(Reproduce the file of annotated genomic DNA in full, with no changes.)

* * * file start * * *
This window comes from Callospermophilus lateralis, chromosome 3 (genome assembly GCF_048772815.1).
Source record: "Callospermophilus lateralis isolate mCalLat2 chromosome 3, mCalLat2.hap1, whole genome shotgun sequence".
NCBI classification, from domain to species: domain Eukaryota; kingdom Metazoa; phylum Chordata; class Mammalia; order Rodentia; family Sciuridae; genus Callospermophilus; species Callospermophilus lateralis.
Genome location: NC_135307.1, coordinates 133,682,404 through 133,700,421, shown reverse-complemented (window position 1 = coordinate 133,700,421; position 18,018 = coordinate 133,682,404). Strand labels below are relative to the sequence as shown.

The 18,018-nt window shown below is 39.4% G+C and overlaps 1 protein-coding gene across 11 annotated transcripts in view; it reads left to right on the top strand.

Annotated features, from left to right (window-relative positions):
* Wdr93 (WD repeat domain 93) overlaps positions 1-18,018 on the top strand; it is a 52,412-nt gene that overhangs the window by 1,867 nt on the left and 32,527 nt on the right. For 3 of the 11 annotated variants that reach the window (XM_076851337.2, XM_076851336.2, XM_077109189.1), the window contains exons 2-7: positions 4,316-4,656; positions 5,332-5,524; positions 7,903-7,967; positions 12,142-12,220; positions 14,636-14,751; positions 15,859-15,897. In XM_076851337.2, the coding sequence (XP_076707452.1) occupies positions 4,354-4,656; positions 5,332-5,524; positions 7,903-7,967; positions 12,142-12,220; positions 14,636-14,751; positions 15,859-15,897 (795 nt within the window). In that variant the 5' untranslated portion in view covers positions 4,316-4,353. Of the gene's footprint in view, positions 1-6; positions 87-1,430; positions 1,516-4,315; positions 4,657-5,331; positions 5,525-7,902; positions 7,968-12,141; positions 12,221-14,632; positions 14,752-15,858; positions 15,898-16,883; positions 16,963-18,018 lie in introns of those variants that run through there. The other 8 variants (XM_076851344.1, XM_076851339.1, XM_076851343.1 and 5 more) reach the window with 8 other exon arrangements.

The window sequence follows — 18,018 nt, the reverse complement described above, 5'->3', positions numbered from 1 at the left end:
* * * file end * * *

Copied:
This window comes from Callospermophilus lateralis, chromosome 3 (genome assembly GCF_048772815.1).
Source record: "Callospermophilus lateralis isolate mCalLat2 chromosome 3, mCalLat2.hap1, whole genome shotgun sequence".
NCBI classification, from domain to species: domain Eukaryota; kingdom Metazoa; phylum Chordata; class Mammalia; order Rodentia; family Sciuridae; genus Callospermophilus; species Callospermophilus lateralis.
Genome location: NC_135307.1, coordinates 133,682,404 through 133,700,421, shown reverse-complemented (window position 1 = coordinate 133,700,421; position 18,018 = coordinate 133,682,404). Strand labels below are relative to the sequence as shown.

The 18,018-nt window shown below is 39.4% G+C and overlaps 1 protein-coding gene across 11 annotated transcripts in view; it reads left to right on the top strand.

Annotated features, from left to right (window-relative positions):
* Wdr93 (WD repeat domain 93) overlaps positions 1-18,018 on the top strand; it is a 52,412-nt gene that overhangs the window by 1,867 nt on the left and 32,527 nt on the right. For 3 of the 11 annotated variants that reach the window (XM_076851337.2, XM_076851336.2, XM_077109189.1), the window contains exons 2-7: positions 4,316-4,656; positions 5,332-5,524; positions 7,903-7,967; positions 12,142-12,220; positions 14,636-14,751; positions 15,859-15,897. In XM_076851337.2, the coding sequence (XP_076707452.1) occupies positions 4,354-4,656; positions 5,332-5,524; positions 7,903-7,967; positions 12,142-12,220; positions 14,636-14,751; positions 15,859-15,897 (795 nt within the window). In that variant the 5' untranslated portion in view covers positions 4,316-4,353. Of the gene's footprint in view, positions 1-6; positions 87-1,430; positions 1,516-4,315; positions 4,657-5,331; positions 5,525-7,902; positions 7,968-12,141; positions 12,221-14,632; positions 14,752-15,858; positions 15,898-16,883; positions 16,963-18,018 lie in introns of those variants that run through there. The other 8 variants (XM_076851344.1, XM_076851339.1, XM_076851343.1 and 5 more) reach the window with 8 other exon arrangements.

The window sequence follows — 18,018 nt, the reverse complement described above, 5'->3', positions numbered from 1 at the left end: